It’s been three weeks since 22 eager and smiling students arrived at our campus in Atenas, Costa Rica. The last weeks have been a whirlwind as students adjusted to their tropical surroundings, diving into coursework and quickly learning about Costa Rica’s natural resources and ecology, as well as how sustainability can be balanced in “developing” nations and our own lives.

The first weeks of the program find students taking classes, doing field exercises, and taking several field trips around the country to better understand the environment of Costa Rica and its development situation. We’ve visited sustainable, organic farms, three national parks, an active volcano crater, the country’s most polluted river, and a mangrove forest.

But what distinguishes SFS from other study abroad programs is that instead of being passive observers, our students take on an active role through field exercises, community outreach, and conducting research. Students have surveyed national park visitors to improve park facilities and programs, participated in integrated pest management on our organic, Rainforest Alliance Certified farm, and given back to our community through two service projects. Each SFS program incorporates community outreach, which allows students opportunities to interact with community members and help us maintain positive relations with our neighbors.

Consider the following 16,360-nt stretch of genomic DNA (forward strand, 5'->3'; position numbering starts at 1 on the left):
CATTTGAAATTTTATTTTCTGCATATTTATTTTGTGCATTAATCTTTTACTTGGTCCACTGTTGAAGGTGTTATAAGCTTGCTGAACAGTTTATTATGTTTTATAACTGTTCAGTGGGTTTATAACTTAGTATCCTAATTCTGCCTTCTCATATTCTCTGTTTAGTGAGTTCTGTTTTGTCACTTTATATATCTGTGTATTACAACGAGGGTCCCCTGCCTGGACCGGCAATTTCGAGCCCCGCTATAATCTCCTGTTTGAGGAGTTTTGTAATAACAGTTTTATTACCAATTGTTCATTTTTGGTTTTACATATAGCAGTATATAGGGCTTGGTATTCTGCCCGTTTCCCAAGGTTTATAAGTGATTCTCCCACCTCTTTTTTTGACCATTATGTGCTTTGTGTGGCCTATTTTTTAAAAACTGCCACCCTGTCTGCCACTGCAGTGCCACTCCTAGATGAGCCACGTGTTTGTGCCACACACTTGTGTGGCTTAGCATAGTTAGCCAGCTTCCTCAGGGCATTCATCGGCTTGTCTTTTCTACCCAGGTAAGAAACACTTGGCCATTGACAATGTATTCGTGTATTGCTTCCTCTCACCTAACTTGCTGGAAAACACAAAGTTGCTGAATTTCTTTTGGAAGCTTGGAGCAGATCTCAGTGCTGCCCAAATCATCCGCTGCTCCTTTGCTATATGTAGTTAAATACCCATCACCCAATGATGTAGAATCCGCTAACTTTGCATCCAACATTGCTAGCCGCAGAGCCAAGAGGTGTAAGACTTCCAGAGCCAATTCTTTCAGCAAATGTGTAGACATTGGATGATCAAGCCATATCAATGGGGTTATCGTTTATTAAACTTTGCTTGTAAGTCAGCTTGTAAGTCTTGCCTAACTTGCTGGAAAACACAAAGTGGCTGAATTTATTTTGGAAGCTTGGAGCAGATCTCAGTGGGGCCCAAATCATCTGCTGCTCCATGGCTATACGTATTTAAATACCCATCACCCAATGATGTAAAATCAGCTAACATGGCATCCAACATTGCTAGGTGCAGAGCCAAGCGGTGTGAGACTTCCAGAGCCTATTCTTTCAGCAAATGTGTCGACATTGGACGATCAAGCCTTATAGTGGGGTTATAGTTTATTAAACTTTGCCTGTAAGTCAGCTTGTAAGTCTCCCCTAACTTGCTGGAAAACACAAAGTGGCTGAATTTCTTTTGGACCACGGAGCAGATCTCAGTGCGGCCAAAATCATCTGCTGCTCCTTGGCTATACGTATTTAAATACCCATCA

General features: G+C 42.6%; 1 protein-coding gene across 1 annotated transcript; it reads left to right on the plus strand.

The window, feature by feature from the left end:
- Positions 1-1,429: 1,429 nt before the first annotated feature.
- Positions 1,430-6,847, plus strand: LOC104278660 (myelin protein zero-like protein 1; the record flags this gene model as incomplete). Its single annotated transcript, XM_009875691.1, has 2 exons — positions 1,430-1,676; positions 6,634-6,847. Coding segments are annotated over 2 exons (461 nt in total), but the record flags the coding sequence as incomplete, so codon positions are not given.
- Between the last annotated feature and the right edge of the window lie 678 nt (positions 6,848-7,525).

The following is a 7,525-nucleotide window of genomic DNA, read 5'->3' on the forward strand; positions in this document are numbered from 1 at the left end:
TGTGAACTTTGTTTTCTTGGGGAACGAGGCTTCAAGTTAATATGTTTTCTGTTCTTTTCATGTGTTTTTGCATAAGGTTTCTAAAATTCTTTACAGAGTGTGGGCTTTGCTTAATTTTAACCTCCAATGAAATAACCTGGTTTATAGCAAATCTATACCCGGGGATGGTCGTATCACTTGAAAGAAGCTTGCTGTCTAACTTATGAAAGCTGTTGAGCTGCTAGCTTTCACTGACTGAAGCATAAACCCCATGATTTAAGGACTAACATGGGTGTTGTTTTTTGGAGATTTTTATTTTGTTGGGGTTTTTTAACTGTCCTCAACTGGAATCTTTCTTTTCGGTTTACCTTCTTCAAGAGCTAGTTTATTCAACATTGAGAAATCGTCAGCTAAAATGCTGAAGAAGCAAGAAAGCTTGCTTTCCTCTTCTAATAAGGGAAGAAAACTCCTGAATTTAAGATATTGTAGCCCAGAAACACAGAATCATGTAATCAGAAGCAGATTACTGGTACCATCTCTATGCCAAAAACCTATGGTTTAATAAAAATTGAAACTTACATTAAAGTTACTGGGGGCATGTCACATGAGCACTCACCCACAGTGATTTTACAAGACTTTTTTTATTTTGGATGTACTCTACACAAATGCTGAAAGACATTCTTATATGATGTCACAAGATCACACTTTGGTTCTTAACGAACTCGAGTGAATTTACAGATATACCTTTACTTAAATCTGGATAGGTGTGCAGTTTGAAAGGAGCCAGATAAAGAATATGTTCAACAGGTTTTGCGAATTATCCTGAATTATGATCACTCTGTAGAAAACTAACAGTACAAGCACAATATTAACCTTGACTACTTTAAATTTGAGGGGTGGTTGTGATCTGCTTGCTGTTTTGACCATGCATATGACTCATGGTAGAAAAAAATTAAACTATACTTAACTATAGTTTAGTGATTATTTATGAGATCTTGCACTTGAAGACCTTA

Over the past year we have participated in language exchange activities with local students, watershed cleanups, turtle rescue center maintenance, and painting murals at our local community center, to name a few. Our summer program students have taught English lessons to local school children and prepared seedlings which will be planted in the municipal forest as part of a reforestation project later in Costa Rica’s rainy season. Additionally students regularly interact with community members at weekly Zumba dance classes, soccer games, and neighborhood bingo nights.

We’ve spent the last week in a small community on the edge of Carara National Park called El Sur de Turrubares, home to just about 60 people. Here each student has worked with a faculty member to develop an individual project, from calculating the carbon storage of the national park and bordering pastures to studying stream invertebrates and conducting surveys with the locals to better understand environmental education, the role of ecotourism, and recycling programs in the community. The research our students do is not only a productive learning experience, but an important opportunity for SFS to share its findings with other stakeholders in the communities in which we work and throughout Costa Rica.

With only a week left in the program, students are busy analyzing their data and working on final papers and presentations. The time has gone by so quickly; it’s hard to believe all we accomplished in just one month!